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Clinical Chemistry and Laboratory Medicine (CCLM)

Published in Association with the European Federation of Clinical Chemistry and Laboratory Medicine (EFLM)

Editor-in-Chief: Plebani, Mario

Ed. by Gillery, Philippe / Lackner, Karl J. / Lippi, Giuseppe / Melichar, Bohuslav / Payne, Deborah A. / Schlattmann, Peter / Tate, Jillian R.

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Effects of urine dilution on quantity, size and aggregation of calcium oxalate crystals induced in vitro by an oxalate load

Angela Guerra
  • Department of Clinical Sciences, University of Parma, Parma, Italy
/ Franca Allegri
  • Department of Clinical Sciences, University of Parma, Parma, Italy
/ Tiziana Meschi
  • Department of Clinical Sciences, University of Parma, Parma, Italy
/ Giuditta Adorni
  • Department of Clinical Sciences, University of Parma, Parma, Italy
/ Beatrice Prati
  • Department of Clinical Sciences, University of Parma, Parma, Italy
/ Antonio Nouvenne
  • Department of Clinical Sciences, University of Parma, Parma, Italy
/ Almerico Novarini
  • Department of Clinical Sciences, University of Parma, Parma, Italy
/ Umberto Maggiore
  • Department of Clinical Medicine, Nephrology and Prevention Sciences, University of Parma, Parma, Italy
/ Enrico Fiaccadori
  • Department of Clinical Medicine, Nephrology and Prevention Sciences, University of Parma, Parma, Italy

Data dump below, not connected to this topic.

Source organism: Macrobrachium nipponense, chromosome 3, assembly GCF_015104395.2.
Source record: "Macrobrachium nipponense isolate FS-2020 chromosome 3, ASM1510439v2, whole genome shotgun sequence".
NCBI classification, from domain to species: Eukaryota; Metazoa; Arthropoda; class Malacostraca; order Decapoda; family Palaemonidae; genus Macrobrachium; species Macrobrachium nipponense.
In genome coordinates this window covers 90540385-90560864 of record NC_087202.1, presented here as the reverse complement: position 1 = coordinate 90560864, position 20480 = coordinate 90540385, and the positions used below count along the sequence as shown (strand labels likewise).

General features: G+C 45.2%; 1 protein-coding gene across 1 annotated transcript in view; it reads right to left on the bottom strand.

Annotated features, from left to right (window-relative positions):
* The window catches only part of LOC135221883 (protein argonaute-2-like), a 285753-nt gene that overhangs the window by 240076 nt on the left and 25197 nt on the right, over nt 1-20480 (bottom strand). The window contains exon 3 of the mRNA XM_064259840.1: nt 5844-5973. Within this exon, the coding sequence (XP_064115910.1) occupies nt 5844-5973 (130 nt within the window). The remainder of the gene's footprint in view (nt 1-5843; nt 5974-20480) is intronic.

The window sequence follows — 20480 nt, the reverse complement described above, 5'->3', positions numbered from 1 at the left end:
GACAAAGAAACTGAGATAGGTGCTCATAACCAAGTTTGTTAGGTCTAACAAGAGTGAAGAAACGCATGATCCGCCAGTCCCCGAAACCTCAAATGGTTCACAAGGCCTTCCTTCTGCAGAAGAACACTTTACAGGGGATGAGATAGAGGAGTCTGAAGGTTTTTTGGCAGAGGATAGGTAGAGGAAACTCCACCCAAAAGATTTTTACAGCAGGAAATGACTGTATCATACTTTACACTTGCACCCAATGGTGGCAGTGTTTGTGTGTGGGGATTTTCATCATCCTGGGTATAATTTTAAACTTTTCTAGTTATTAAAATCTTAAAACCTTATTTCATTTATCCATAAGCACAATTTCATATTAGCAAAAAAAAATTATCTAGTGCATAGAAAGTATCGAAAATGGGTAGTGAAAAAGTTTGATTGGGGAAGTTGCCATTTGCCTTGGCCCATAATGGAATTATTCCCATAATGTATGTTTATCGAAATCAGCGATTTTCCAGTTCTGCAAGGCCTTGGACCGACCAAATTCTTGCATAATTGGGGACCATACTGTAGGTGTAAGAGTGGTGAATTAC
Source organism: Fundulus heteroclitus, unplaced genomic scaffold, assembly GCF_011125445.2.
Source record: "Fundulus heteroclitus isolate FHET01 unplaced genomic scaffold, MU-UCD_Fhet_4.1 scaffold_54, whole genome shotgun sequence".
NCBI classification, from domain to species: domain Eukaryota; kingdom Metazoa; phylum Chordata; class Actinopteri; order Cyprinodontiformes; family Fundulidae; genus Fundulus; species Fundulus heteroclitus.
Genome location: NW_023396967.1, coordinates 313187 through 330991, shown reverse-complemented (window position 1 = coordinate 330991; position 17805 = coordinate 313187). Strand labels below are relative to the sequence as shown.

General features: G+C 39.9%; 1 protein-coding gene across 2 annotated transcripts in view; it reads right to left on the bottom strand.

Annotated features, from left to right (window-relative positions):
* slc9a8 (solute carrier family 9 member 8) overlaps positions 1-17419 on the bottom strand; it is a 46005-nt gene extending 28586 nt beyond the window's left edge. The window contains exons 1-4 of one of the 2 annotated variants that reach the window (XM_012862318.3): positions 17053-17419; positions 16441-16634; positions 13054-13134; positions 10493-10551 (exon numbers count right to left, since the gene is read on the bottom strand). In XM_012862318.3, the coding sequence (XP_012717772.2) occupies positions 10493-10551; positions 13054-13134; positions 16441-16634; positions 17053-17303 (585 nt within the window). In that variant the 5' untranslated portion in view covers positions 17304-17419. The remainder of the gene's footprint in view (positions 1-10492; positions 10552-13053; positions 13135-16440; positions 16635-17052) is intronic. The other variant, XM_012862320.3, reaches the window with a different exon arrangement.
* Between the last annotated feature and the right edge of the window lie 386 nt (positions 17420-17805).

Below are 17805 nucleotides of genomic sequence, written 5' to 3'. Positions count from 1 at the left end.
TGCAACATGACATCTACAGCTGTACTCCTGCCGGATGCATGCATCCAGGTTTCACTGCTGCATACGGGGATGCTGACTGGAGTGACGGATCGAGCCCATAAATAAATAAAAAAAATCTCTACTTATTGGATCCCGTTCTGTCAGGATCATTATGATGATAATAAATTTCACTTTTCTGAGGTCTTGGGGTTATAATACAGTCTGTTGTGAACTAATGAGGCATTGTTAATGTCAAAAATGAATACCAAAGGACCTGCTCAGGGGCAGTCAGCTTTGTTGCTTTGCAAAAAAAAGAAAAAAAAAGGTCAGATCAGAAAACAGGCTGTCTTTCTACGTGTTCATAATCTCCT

/ Loris Borghi
  • Department of Clinical Sciences, University of Parma, Parma, Italy
Published Online: 2005-07-05 | DOI: https://doi.org/10.1515/CCLM.2005.102

Abstract

Increasing urinary volume is an important tool in the prevention of calcium renal stones. However, the mechanism of how it actually works is only partially understood. This study aimed at assessing how urine dilution affects urinary calcium oxalate crystallization. A total of 16 male idiopathic calcium oxalate (CaOx) stone-formers and 12 normal male subjects were studied and 4 h urine samples were taken twice, under low (undiluted urine) and high hydration conditions (diluted urine). An equal oxalate load (1.3 mmol/L) was added to both types of urine and the crystallization parameters were assessed. In both stone-formers and normal subjects, the crystallization processes were significantly (p<0.05 or less) more marked in the undiluted urine than in the diluted urine in terms of: a) total quantity of calcium oxalate dihydrate (COD) and calcium oxalate monohydrate (COM) crystals; b) total quantity of crystalline aggregates; and c) aggregation index (i.e., ratio between the area occupied by crystalline aggregates and the area occupied by all the crystals present). The comparison between stone-formers and normal subjects showed that the greatest difference was for the size of COD crystals, which were larger in the urine of the stone-formers. A further important finding was an inverse relationship between changes in urinary volume and in the aggregation index (r=–0.53, p=0.004). In conclusion, urine dilution considerably reduces crystallization phenomena induced in vitro by an oxalate load in both calcium stone-formers and normal subjects.

Keywords: calcium nephrolithiasis; calcium oxalate crystallization; oxalate load; urinary volume; water load.

Corresponding author: Loris Borghi MD, Dipartimento di Scienze Cliniche, Università di Parma, Via Gramsci 14, 43100 Parma, Italy Phone: +39-0521-702007, Fax: +39-0521-940993,


Received: January 24, 2005

Accepted: March 30, 2005

Published Online: 2005-07-05

Published in Print: 2005-06-01


Citation Information: Clinical Chemical Laboratory Medicine. Volume 43, Issue 6, Pages 585–589, ISSN (Online) 1437-4331, ISSN (Print) 1434-6621, DOI: https://doi.org/10.1515/CCLM.2005.102, July 2005

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